ONE } Transcendentalism and the Secular Turn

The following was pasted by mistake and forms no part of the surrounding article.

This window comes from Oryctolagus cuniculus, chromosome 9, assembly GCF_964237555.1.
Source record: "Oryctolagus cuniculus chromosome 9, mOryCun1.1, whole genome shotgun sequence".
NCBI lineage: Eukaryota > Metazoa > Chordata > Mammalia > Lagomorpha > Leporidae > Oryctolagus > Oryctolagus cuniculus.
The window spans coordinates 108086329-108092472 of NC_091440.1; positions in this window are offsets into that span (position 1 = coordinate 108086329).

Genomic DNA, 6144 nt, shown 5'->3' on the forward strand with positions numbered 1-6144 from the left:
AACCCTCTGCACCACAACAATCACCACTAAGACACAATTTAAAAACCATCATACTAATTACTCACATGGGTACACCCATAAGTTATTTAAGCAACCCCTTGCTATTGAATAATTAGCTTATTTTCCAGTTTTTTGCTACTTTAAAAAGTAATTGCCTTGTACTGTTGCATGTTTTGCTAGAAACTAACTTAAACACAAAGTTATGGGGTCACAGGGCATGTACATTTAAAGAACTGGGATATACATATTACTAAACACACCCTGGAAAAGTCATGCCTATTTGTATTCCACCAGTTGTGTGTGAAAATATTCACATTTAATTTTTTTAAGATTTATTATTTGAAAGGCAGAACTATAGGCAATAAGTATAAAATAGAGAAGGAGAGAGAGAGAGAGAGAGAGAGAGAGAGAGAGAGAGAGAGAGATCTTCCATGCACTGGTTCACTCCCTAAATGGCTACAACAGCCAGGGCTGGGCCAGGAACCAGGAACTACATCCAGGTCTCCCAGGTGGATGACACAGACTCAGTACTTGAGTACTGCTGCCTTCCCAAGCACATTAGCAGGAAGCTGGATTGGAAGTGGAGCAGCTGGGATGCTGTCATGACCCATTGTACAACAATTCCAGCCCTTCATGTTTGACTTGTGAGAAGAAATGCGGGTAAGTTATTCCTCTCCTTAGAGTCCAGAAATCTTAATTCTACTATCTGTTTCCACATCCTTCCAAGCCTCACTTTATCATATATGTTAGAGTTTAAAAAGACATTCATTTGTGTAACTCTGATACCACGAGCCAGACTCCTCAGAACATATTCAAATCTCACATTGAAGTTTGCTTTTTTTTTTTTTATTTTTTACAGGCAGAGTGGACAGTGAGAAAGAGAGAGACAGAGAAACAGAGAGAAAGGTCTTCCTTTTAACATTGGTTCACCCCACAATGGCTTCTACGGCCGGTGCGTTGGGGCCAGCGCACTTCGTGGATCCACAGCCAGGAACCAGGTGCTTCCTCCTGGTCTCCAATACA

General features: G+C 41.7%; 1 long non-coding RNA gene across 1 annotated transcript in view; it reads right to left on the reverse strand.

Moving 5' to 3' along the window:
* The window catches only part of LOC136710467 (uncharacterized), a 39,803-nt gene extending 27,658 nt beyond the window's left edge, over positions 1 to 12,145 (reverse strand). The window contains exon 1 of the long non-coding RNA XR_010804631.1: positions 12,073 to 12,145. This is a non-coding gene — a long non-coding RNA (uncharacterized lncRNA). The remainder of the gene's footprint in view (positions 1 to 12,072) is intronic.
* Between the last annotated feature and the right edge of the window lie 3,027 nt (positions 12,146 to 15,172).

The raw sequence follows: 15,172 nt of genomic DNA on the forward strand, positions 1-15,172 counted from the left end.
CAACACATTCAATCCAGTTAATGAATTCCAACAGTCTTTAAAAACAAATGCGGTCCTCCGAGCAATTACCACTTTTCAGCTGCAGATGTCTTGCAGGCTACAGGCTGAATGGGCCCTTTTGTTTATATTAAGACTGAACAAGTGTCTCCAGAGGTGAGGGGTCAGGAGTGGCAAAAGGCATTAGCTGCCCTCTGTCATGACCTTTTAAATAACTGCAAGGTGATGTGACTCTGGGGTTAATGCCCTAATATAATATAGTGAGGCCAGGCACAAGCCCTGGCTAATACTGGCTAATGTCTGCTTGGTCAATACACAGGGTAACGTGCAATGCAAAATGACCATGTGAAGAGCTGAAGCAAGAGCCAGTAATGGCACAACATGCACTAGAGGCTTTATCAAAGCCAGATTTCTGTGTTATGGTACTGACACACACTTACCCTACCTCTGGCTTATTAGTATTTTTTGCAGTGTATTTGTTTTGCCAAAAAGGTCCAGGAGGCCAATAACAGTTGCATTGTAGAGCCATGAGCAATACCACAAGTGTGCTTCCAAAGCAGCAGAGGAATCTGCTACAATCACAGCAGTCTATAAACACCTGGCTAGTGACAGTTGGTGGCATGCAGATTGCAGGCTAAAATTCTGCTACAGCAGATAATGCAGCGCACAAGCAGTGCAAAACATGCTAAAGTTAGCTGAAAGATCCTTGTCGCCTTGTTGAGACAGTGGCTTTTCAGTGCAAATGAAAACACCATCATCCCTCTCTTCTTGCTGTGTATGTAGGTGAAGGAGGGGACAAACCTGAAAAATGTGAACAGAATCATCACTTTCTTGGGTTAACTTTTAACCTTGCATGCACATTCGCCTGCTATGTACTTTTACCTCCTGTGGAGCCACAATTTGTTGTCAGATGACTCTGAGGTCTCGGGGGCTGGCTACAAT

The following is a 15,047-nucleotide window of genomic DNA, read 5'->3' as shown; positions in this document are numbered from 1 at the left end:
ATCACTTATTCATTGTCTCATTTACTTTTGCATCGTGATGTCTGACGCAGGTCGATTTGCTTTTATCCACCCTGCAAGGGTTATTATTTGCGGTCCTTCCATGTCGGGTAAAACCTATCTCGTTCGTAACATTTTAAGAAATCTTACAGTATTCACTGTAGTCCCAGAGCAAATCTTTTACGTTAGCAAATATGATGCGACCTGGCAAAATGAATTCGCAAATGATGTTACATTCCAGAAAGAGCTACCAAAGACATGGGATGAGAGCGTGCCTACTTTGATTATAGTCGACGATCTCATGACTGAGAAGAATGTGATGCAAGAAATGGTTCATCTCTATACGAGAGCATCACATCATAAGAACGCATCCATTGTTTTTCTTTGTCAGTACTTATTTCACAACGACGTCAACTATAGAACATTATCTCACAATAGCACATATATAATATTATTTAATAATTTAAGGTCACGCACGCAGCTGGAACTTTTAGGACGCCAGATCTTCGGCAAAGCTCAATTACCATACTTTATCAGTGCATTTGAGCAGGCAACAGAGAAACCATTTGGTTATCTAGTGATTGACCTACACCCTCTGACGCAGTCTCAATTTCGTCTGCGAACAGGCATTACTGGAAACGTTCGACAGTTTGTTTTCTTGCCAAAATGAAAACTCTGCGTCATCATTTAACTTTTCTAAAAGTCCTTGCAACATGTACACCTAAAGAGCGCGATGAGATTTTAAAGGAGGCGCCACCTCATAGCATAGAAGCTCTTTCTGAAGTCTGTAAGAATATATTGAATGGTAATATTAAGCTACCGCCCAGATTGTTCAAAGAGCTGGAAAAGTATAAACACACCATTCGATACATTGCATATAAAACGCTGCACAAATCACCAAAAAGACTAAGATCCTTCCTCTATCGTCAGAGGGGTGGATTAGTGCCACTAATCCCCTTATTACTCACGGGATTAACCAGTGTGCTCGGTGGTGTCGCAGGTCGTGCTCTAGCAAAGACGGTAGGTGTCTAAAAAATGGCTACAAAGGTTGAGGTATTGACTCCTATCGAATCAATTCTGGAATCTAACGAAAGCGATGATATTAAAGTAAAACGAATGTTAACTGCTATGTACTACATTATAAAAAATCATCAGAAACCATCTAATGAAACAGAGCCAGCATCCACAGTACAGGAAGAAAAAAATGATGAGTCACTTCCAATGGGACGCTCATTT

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} 11 In 1950, Perry Miller observed that, at root, American transcen‑ dentalism was a “religious demonstration,” an expression of “religious radical‑ ism in revolt against a rational conservatism” and “a protest of the human spirit against emotional starvation.” Transcendentalism, he wrote, is best understood as having an “inherently religious character,” rather than being seen as primar‑ ily a literary movement. What was being demonstrated was a protest against the Unitarian marriage of liberal Christianity and Enlightenment rationalism, a restless radicalism that Miller connected to other generational revolts “by the youth of America against American Philistinism.”1 To the thousands of Americans caught up in the revivals of evangelical Prot‑ estantism that periodically swept the nation in the decades between the early 1800s and the late 1850s, Miller’s claim that transcendentalism had anything to do with religion as they understood it would have been met with skepticism, if not derision. Abandoning the orthodox Calvinist emphasis on predestination, revivalist preachers were confronting listeners with the enormity of their sin and with the opportunity to seize the gift of salvation. Believers were encour‑ aged to exercise a spiritual freedom of choice, one that echoed the expanding white male enfranchisement in those decades, but also found a parallel between politics and salvation that would at the same time be employed by advocates of women’s rights. In contrast to this deeply emotional yet also highly engineered mass movement, marrying earthly democratic values with a new commitment to the supernatural divine, transcendental radicalism could well appear to be a frail alternative. I embrace Perry Miller’s claim that transcendentalism was a “demonstra‑ tion”—a collective undertaking about which some general claims can be made, despite the movement’s own whimsical sense, even then, that the only thing that bound its adherents together was their penchant for disagreement. But I also engage and complicate Miller’s claim that what was being demonstrated could be called “religious,” at least as the term was understood in the nineteenth century. Certainly, the religious debates that pitted orthodox Calvinists against liberals and then Unitarian liberals against some transcendentalists involved arguments about authority, miracles, the status of scripture, the nature of the trinity, the personhood of Jesus and the supposedly unique revelation of the di‑ One } Transcendentalism and the Secular Turn 12 { Chapter One vine in his ministry, and, most of all, the relationship between the divine and the human. All these subjects were substantial and hugely significant for the dispu‑ tants. So, in one sense, most readers would find Miller’s claim to be common‑ sensical: transcendentalists, especially those at work in the mid to late 1830s and into the 1840s, many of them Unitarian clergy, were steeped in religion. They talked religion, they wrote about it, they were consumed by it, even if their evan‑ gelical and orthodox neighbors would and did scorn their claims and insights. At the same time, transcendentalists were taking initial but decisive steps that led them away from the religious landscape of most of their fellow Ameri‑ cans, toward a secular, human, and this-­ worldly identity, though not with‑ out struggle, regret, and nostalgia. Transcendentalists in the nineteenth cen‑ tury were taking their first steps toward secularity along with others in North America, the United Kingdom, and Europe. Some critics and theorists, particu‑ larly in Germany, had already advanced toward atheism, while others, including many American transcendentalists, clung to historical language and biblical ref‑ erences. Still, in one form or another, transcendentalism’s embrace of secularity, while halting, was a collective, forward-­ looking enterprise that emphasized ex‑ perimentation and innovation in individual behavior, social reform, and creative expression. Transcendentalists were not, nor were most of their descendants, secular materialists, wedded to a mechanistic and deterministic view of the uni‑ verse. They were convinced of the distinctive nature of intensely felt experiences that exceeded ordinary life’s routines and interactions. For the transcendentalists and their legitimate heirs, meaningful lives were lived and grounded in the human sphere. In their formulations, everything about the divine was relocated in the human; all the questions of authority were referred to human confirmations. All the social reforms that transcendentalists championed (however imperfectly and belatedly), including educational reform, abolition of slavery, communitarianism, labor, the fuller involvement of women in public life, and the encouragement of women’s sense of self-­ worth, had as their final goal what they understood to be the kingdom of God on earth: the re‑ demption of society from all sin and limitation, the ultimate...